It took me far too long to realize that I was one of my father’s chief joys in life. Maybe this is something we just aren’t capable of understanding until later in life, and maybe Dads often aren’t capable of conveying the intended message with its full import. During a Father’s Day visit with my parents a few years back, Dina asked my Dad if he had a favorite memory of me when I was a little boy. I’ve always treasured the fact that she asked that question.

My Dad thought for a few moments, and then said that one of his favorite memories of me would have to be the time that we were driving around, exploring the back country of Maine one summer.

I was probably 7 or 8, maybe 10 years old then. We were staying at my Mom’s uncle and aunt’s place – near Waterville, Maine if I remember correctly. Uncle Victor and Aunt Ruth had invited us to stay with them at their retired dairy farm – the former Curtiss Dairy – for a few weeks that summer. My Grandmother was in the hospital and my Mom wanted to spend as much time with her as possible. During those long summer days, my sister and I would explore Uncle Victor’s barnyard, which was still pretty much in the same state as it was years ago the day his dairy ceased operations. Empty pint and quart sized milk bottles sat in the bottling room, and cardboard bottle stoppers imprinted with “Curtiss Dairy” were strewn on a table. Some were still in unopened cardboard tubes. A tractor and a dusty 1950’s era Cadillac were parked inside the center of the old barn.

Aunt Ruth had an adult sized tricycle which had a basket in the back. When she wasn’t pedaling it to the store for groceries she would let us ride it around the dusty area between the house and the barn. Frequently her little gray poodle – I think they named him Andre – would ride in the basket. The poodle lived in there on the farm in constant deference to Butterball, a huge yellow tomcat who was 11 years old and almost twice the size of the poodle. Butterball lived off the mice around the farm and we saw him with a fresh catch nearly every day. Several times he caught a mouse in the middle of the night. Whenever this happened we all knew it because – for some reason – he insisted on dropping the mouse in the moonlit grass directly under Uncle Victor and Aunt Ruth’s bedroom window up on the 2nd floor. Standing over the mouse, Butterball would commence meowing and making a ruckus until Uncle Victor would open his bedroom window and call down in a sleepy gruff voice his approval to Butterball: “Yes, that’s a good mouse, Butterball!” Then and only then, the big cat would stop all the noise and get down to the business of eating his late night dinner. The next morning we’d find a piece of tail or some indescribable rodent part in the grass. I have never seen behavior like this in cats before or since.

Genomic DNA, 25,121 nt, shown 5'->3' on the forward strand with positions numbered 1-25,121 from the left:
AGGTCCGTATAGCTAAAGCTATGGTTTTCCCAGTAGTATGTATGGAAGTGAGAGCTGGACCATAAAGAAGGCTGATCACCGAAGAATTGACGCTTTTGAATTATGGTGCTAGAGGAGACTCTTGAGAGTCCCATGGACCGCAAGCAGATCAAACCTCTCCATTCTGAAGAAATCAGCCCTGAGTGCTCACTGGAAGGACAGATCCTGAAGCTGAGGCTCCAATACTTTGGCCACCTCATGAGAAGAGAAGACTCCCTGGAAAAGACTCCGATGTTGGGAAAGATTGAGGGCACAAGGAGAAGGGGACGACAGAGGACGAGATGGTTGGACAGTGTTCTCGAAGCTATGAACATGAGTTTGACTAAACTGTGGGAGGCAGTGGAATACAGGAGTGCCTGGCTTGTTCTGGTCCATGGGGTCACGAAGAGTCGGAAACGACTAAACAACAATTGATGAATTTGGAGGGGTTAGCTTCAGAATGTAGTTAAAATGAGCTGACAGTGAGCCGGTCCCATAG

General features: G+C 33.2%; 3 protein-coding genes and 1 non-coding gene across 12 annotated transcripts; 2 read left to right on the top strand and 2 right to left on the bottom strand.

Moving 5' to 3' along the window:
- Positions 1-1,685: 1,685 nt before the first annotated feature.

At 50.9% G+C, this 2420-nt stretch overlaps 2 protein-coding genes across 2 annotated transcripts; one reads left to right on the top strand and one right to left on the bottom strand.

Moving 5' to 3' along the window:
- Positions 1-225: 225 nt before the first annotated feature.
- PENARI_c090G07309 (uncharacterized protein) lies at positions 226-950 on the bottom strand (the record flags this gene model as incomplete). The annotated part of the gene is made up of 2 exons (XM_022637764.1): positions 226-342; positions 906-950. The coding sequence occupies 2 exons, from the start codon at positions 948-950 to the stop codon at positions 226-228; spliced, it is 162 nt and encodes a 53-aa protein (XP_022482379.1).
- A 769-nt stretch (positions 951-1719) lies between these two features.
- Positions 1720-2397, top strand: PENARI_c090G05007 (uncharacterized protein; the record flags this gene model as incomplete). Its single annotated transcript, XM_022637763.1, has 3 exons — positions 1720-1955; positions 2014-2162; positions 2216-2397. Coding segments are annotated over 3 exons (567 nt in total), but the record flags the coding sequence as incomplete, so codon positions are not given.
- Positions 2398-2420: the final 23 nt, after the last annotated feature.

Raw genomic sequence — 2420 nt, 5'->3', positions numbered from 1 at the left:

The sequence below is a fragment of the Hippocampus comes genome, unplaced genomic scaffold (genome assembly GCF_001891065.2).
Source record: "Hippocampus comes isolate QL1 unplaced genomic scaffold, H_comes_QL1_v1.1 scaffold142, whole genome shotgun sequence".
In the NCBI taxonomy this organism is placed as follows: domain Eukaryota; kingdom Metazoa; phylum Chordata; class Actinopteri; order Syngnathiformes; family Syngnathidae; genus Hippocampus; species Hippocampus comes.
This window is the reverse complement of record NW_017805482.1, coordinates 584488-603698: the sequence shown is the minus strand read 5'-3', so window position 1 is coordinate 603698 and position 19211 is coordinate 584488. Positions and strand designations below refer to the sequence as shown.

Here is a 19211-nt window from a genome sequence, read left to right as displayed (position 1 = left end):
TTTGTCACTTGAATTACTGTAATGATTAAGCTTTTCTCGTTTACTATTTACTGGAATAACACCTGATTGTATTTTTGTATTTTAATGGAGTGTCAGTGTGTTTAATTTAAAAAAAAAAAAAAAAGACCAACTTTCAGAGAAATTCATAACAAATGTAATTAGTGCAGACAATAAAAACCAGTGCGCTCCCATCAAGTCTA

It was a wonderful summer experience for us kids. We chased pigeons out of the lofts, peeked into the silo, and rode the neighbor’s ponies that grazed in the pastures. In the surrounding fields, tall brown grass almost as tall as I was waved in the breeze. Out in those fields one late afternoon, I saw a lark for the first and so far the only time in my life.

One day Dad loaded us kids into the family station wagon – a 1968 Plymouth Suburban – and we drove around exploring some of the back roads of the surrounding Maine countryside. He found an old quarry and drove down the gravel road into the depths of the quarry. All around us, tall piles of sand and gravel loomed in the bright summer sun.

I had sort of forgotten about this day, until Dina asked my Dad about his favorite memory and he retold the tale. In his words:

We were driving around in the quarry, and I stopped the car in front of a huge mountain of sand and gravel. And before I could even put the car in park, Ralph opened his door and jumped out. He was off like a shot, and ran all the way up to the top of the tallest pile. He didn’t stop til he got to the top. And I just had this moment, seeing Ralph up there, where I thought, ‘That’s my son!’

The way he told this, and the way he laughed when he told it was very meaningful for me. It was one of the first times in my life – and I was in my thirties by that time – when it really started to dawn on me how much I really meant to my Dad.

It shouldn’t have taken me so long to get it. My Dad and Mom both tried to tell me many many times over the years, how much I meant to them. But maybe its a message that is hard for a kid or even a young person to comprehend – at least until some right moment comes along. I think I started to understand when I had my own kids. They are my wishes that came true and I tell them so. I can only hope that they have some sense of how much they mean to me.

So as Father’s Day comes around, and I think about my dear Dad looking down on us from some better brighter place, I am happy that now I can say “Happy Father’s Day, Dad! I finally get it!”

About the Image: The Quarry, by Ralph Perrine c 2004. A glass sun catcher bearing the image of my recollections of that day in the quarry.